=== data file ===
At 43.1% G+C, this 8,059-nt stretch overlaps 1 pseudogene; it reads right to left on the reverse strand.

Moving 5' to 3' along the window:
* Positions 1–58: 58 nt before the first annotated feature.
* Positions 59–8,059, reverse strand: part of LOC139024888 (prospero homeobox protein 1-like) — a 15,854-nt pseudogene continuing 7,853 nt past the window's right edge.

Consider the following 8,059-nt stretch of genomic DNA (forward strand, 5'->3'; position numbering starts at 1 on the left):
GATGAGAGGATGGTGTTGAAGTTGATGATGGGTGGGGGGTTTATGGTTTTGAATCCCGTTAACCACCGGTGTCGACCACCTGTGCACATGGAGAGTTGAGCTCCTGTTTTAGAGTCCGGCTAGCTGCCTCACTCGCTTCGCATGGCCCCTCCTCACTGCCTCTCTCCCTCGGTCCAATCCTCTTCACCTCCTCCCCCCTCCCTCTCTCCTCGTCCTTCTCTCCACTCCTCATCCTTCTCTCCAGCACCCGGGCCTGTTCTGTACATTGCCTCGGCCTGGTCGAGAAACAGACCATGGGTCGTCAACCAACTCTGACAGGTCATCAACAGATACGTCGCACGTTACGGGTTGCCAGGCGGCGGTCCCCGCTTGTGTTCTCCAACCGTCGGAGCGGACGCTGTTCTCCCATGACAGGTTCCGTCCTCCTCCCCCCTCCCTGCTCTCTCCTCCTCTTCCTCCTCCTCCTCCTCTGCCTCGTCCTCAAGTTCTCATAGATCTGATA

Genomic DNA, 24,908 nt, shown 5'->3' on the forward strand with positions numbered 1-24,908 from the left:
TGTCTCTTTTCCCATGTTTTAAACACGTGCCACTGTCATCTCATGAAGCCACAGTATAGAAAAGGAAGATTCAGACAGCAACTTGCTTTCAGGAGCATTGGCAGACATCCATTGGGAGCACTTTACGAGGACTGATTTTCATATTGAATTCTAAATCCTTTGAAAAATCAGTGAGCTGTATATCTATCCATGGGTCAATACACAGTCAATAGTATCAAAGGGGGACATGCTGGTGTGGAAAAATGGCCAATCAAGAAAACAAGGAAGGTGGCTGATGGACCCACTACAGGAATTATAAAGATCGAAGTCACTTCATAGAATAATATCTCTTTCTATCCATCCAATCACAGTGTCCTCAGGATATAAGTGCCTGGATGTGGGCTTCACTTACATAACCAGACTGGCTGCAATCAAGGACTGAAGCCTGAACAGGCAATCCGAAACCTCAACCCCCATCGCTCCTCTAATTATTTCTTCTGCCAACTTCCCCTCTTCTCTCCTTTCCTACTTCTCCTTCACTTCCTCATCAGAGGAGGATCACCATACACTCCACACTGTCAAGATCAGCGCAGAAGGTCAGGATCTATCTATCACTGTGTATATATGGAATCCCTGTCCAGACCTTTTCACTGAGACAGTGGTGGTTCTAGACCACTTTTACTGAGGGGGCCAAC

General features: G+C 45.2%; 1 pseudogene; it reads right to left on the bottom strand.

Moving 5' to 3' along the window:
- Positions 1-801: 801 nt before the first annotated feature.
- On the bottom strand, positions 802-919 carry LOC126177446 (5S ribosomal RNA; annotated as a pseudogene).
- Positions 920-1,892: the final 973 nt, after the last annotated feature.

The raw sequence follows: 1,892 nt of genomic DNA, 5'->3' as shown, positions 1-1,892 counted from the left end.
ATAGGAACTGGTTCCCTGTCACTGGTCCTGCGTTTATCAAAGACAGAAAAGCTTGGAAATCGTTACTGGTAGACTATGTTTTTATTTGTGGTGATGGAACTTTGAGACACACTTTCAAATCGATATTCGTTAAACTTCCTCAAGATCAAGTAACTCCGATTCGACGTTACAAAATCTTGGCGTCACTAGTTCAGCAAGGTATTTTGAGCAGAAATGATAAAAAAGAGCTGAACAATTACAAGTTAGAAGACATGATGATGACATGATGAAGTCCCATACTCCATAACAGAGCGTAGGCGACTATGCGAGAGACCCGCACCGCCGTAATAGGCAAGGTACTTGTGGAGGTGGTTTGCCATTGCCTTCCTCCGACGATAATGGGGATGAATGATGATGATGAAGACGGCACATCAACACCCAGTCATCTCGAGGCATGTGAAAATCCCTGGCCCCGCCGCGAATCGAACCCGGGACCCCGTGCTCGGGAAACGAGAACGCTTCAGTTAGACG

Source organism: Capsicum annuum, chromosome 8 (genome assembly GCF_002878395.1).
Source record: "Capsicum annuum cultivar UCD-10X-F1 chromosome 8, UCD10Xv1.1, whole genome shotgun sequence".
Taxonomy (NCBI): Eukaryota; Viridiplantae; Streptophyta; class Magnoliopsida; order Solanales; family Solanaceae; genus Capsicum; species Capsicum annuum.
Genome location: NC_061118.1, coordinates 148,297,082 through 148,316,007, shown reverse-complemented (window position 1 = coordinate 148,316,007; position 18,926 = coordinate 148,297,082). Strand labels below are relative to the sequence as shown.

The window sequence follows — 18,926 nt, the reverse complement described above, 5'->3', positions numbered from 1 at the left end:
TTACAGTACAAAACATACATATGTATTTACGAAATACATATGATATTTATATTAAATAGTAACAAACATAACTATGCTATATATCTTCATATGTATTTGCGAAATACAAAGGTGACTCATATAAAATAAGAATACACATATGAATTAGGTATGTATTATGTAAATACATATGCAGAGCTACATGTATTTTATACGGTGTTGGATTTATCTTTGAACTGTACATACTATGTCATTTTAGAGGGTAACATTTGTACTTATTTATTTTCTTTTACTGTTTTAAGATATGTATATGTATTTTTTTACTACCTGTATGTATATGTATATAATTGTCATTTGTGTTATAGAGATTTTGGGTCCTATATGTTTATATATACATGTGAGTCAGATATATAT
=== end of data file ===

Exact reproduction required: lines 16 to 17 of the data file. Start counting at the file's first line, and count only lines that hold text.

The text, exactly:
Source organism: Capsicum annuum, chromosome 8 (genome assembly GCF_002878395.1).
Source record: "Capsicum annuum cultivar UCD-10X-F1 chromosome 8, UCD10Xv1.1, whole genome shotgun sequence".